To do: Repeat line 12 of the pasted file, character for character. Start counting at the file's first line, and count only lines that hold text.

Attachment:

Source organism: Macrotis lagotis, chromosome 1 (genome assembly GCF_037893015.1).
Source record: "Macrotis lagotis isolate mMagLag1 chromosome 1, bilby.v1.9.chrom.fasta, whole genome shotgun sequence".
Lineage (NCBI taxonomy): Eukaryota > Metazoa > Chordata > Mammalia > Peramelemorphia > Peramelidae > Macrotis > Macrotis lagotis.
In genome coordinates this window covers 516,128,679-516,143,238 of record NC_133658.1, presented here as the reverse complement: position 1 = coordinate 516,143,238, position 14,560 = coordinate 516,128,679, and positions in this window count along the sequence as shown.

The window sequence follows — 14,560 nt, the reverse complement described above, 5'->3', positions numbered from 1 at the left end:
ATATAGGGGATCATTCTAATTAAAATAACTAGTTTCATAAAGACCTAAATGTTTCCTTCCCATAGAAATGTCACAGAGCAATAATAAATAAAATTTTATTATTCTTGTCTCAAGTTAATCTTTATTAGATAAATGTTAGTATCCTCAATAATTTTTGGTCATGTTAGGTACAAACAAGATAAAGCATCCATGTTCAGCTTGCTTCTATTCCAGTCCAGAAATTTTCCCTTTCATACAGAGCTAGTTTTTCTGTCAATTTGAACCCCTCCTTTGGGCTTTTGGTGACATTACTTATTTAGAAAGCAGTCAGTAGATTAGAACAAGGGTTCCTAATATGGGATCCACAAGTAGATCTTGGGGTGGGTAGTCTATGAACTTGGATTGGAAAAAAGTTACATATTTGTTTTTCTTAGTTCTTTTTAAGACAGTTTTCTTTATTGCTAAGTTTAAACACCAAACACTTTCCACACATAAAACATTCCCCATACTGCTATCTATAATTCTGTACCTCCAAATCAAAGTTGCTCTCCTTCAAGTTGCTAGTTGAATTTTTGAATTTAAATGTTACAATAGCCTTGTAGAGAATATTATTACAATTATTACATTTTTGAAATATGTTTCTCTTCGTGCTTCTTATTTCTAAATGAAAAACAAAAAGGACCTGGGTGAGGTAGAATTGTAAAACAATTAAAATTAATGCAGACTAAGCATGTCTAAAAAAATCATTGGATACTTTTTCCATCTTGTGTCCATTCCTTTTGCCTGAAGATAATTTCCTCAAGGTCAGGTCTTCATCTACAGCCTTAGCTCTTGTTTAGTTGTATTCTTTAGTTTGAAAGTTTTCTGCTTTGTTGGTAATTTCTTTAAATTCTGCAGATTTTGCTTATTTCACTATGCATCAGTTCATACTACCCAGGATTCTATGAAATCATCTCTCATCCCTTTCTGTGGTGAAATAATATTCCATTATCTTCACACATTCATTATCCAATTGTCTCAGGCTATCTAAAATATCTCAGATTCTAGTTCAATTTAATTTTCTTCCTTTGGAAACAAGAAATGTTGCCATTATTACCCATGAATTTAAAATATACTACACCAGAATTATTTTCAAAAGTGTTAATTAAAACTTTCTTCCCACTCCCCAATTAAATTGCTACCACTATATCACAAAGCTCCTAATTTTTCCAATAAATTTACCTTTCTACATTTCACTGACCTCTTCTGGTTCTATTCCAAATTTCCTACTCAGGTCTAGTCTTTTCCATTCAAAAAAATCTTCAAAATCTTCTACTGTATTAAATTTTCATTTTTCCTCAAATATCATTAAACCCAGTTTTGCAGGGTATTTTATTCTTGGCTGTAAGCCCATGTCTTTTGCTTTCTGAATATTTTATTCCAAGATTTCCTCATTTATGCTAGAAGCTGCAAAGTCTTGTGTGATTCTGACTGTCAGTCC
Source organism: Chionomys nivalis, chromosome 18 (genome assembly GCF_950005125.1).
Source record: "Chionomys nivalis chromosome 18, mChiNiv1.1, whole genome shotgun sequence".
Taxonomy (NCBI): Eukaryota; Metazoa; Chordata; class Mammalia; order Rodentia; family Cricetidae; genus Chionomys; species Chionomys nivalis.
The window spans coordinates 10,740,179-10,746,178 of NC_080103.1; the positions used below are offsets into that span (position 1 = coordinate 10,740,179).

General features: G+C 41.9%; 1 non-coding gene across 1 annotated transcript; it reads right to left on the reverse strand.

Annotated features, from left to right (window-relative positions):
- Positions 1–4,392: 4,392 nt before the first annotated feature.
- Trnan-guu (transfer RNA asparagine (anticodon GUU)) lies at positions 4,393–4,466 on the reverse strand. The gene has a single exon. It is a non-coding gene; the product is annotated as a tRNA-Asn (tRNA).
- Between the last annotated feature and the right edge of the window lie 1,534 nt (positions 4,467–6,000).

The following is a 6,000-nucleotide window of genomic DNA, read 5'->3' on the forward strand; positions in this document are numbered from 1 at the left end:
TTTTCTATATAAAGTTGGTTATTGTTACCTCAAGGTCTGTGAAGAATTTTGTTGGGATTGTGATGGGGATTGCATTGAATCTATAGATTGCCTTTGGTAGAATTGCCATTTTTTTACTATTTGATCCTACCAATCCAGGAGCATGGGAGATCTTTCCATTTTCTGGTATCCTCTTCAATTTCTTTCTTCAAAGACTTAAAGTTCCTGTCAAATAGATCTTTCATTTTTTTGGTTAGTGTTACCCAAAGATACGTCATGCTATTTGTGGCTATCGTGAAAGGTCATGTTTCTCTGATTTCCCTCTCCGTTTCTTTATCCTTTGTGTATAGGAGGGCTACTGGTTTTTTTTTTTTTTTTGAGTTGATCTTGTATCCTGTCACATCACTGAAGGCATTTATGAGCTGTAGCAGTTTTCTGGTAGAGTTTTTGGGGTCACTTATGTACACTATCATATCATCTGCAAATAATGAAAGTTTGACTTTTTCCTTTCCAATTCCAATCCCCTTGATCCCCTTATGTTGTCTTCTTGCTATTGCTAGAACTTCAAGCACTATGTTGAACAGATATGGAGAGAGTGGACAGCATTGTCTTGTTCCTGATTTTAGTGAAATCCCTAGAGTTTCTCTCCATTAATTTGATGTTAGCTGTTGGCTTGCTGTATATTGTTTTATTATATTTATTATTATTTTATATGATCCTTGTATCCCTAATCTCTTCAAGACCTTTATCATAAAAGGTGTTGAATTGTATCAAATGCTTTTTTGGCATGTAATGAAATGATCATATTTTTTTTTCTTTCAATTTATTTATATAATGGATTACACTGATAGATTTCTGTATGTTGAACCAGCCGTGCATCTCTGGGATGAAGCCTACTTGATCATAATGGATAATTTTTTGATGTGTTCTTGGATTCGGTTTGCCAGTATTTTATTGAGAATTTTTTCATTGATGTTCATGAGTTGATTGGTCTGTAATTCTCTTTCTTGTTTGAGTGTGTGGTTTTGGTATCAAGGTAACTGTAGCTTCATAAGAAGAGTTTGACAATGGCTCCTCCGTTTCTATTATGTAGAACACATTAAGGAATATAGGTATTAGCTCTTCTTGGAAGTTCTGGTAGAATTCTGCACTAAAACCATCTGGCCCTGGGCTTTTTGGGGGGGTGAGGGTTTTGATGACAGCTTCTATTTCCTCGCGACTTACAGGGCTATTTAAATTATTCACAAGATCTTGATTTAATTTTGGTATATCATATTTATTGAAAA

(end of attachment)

Annotated features, from left to right (window-relative positions):